For a variety of reasons, this year, 2018, has been a very quiet year for me as a Park and SOTA activator. So yesterday (Sunday 11th February 2018), my wife Marija VK5FMAZ and I decided to head out to enjoy the sunshine. We drove down to Port Adelaide to activate the Mutton Cove Conservation Reserve VKFF -2246. This was to be the first time that the park had been put on the air for the World Wide Flora Fauna (WWFF) program.
The Mutton Cove Conservation Reserve is located on the LeFevre Peninsula, north of the city of Adelaide, and is adjacent to the Port River. The reserve is part of the Adelaide Dolphin Sanctuary.
Mutton Cove is about 48 hectares in size and is the last remaining biodiverse area of salt marsh and Grey Mangrove woodland on the LeFevre Peninsula, about 15 km northwest of the Adelaide city centre. The peninsula is a narrow sand spit of around 30 square km running north from its connection to the mainland. The peninsula is bounded to the west by Gulf St Vincent and to the north and the east by the Port River.
The earliest recorded European to see the Port River was Captain Collet Barker. In 1831 Barker was on his quest to find the Murray Mouth, at the request of Governor Darling of New South Wales. On the 19th April 1831, Barker spotted the Port River from the top of Mount Lofty (not far from my home). The LeFevre Peninsula was named by Governor John Hindmarsh on the 3rd June 1837, after Sir John George Shaw-Lefevre, who was one of South Australia’s Colonisation Commissioners. Mutton Cove was named after Mutton Cove in Devonport in the United Kingdom.
The salt marsh in the park is comprised of Beaded Samphire, Austral Seablite, Shrubby Glasswort and Grey Samphire low shrubland. There are three branches of the Mutton Cove creek located in the park.
The Le Fevre Peninsula was considerably smaller when Europeans first settled the area. The land has been raised by large amounts of fill and dumping. Most of this fill was placed between the early 1940’s and 1992, when dumping ceased. The area of Mutton Cove is one of the few areas along the edges of the Peninsula that remains at natural surface level.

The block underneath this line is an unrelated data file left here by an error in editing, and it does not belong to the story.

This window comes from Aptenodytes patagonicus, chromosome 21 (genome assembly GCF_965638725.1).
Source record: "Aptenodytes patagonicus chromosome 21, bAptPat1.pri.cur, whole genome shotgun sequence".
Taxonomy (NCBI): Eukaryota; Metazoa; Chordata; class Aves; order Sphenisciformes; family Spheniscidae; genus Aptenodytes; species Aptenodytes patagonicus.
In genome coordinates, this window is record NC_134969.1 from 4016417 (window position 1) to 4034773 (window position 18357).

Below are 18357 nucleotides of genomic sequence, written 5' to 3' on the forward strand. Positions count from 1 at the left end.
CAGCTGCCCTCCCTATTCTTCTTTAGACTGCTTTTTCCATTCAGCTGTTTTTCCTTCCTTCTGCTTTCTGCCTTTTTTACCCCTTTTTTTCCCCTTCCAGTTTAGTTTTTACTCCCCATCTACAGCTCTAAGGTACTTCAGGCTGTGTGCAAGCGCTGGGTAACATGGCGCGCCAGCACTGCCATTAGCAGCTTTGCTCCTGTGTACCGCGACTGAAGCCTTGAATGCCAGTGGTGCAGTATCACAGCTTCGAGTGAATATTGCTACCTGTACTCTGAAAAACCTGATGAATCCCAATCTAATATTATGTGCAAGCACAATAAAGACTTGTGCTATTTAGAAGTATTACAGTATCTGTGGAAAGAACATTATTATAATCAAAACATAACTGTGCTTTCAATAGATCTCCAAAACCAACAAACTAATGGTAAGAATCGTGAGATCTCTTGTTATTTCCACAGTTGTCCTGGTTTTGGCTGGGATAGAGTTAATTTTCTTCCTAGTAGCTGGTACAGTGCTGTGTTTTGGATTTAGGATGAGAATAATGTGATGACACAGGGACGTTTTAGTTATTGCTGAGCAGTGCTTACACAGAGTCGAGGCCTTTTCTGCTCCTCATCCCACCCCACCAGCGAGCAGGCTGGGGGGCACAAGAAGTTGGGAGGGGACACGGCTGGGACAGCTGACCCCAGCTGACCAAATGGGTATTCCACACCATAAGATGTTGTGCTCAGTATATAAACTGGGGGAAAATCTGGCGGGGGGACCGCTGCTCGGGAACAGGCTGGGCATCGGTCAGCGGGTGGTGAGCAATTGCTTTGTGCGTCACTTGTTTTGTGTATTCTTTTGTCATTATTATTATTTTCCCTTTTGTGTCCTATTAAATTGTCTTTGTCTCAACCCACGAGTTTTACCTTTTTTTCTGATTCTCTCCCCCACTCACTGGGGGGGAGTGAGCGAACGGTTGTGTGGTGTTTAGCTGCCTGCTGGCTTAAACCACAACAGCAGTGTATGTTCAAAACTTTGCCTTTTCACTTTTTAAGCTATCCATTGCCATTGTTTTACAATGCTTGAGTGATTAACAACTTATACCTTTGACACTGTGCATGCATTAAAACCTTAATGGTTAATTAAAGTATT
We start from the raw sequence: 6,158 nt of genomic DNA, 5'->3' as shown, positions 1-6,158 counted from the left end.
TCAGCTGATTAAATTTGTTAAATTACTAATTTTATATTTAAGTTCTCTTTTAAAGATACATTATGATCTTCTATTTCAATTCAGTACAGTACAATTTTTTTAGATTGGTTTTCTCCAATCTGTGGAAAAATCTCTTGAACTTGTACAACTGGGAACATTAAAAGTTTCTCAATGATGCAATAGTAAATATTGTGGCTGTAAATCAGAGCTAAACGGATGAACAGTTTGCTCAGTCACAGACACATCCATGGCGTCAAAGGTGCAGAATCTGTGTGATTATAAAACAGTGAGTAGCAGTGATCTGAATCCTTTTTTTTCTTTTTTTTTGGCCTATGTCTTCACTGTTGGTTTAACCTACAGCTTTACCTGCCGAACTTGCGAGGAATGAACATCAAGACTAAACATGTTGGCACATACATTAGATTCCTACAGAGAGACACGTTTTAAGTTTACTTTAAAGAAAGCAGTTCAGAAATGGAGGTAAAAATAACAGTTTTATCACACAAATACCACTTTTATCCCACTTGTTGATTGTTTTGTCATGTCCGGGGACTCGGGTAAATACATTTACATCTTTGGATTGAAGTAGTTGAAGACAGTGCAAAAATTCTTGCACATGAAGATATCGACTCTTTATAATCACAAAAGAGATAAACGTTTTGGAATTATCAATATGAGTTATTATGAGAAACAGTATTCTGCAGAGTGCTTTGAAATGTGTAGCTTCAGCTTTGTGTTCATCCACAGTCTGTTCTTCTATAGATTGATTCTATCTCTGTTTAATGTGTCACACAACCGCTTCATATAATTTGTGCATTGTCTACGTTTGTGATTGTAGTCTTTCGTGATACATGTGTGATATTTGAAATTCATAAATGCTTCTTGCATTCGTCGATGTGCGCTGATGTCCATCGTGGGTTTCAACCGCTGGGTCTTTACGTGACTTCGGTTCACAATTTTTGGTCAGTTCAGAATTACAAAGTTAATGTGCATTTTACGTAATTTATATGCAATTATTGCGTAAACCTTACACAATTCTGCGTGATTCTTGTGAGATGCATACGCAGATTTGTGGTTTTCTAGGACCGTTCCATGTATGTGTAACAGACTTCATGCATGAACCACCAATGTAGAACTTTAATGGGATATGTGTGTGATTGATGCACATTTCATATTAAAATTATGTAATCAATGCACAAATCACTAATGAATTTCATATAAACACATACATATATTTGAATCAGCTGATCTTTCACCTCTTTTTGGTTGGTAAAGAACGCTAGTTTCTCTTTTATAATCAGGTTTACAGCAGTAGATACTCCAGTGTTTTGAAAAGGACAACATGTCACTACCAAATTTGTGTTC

Mutton Cove is identified with the Commonwealth government’s Environment Protection and Biodiversity Conservation Act (1999), as an important migratory bird habit. A total of 89 bird species have been recorded in the park including White-faced Heron, Sharp-tailed Sandpiper, Silver Gull, Spur-winged Plover, White-fronted Chat, Singing Honeyeater, Welcome Swallow, Musk Duck, Pacific Reef Heron, Australian Pelican, Rock Parrot, Grey Shrikethrush, and Brown Songlark.
The Mutton Cove Conservation Reserve contains a ship’s graveyard. It is on of five abandonment sites within the Port Adelaide area, including Garden Island, Jervois Basin, Angas Inlet, and Broad Creek.
In around 1945 an embankment was constructed across the entrance to Mutton Cove. However prior to this two ships were abandoned within Mutton Creek, the Excelsior and the Jupiter. The Excelsior’s remains can be found in the north western corner of the park, whilst the Jupiter is mostly covered in mud. To give an indication of how deep the original Mutton Cove Creek was may be gained from the fact that Excelsior was floated right up the Cove to its current position.
The steel hulled Excelsior was built in 1897 by Gourlay Brothers of Dundee, Scotland, and measured 39.9 m in length and 7.3 m in breadth, 3.3 m depth and was 310 gross tons. The Excelsior was originally registered in Sydney in 1897 and worked on the north coast of New South Wales. In the 1930’s it was converted to a coal hulk, lightering coal to the steam powered dredges working in Port Adelaide.
Prior to heading to the park Marija and I decided to take a quick walk around Port Adelaide. There is a lot to see down here. Our first stop was the clipper ship, the City of Adelaide. This is the world’s oldest surviving clipper ship, having been built in 1864 to carry passengers to Adelaide. About 250,000 Australians can trace their ancestry to the ship.
The Port Adelaide area has some of the finest colonial buildings in Australia. Many date back to the mid and late 1880’s when the ‘Port’ was at its peak.
The wharf precinct at Port Adelaide was very busy, as it was such a lovely sunny day, with a temperature of about 26 deg C. We viewed the Dolphin Explorer returning to the Port after a 2 hour trip down the Port River to view the dolphins. The One and All sailing ship was open for inspection. This tall ship was launched in 1985 and took part in the First Fleet Re-enactment Voyage as part of Australia’s bicentenary celebrations.
And despite the Port being very busy and Adelaide having a population of nearly 1.2 million people, it is amazing who you bump in to. As we were walking along the wharf area we found my Dad and stepmum enjoying some pancakes and a coffee at one of the many cafes overlooking the Port River. What a bonus for the day out.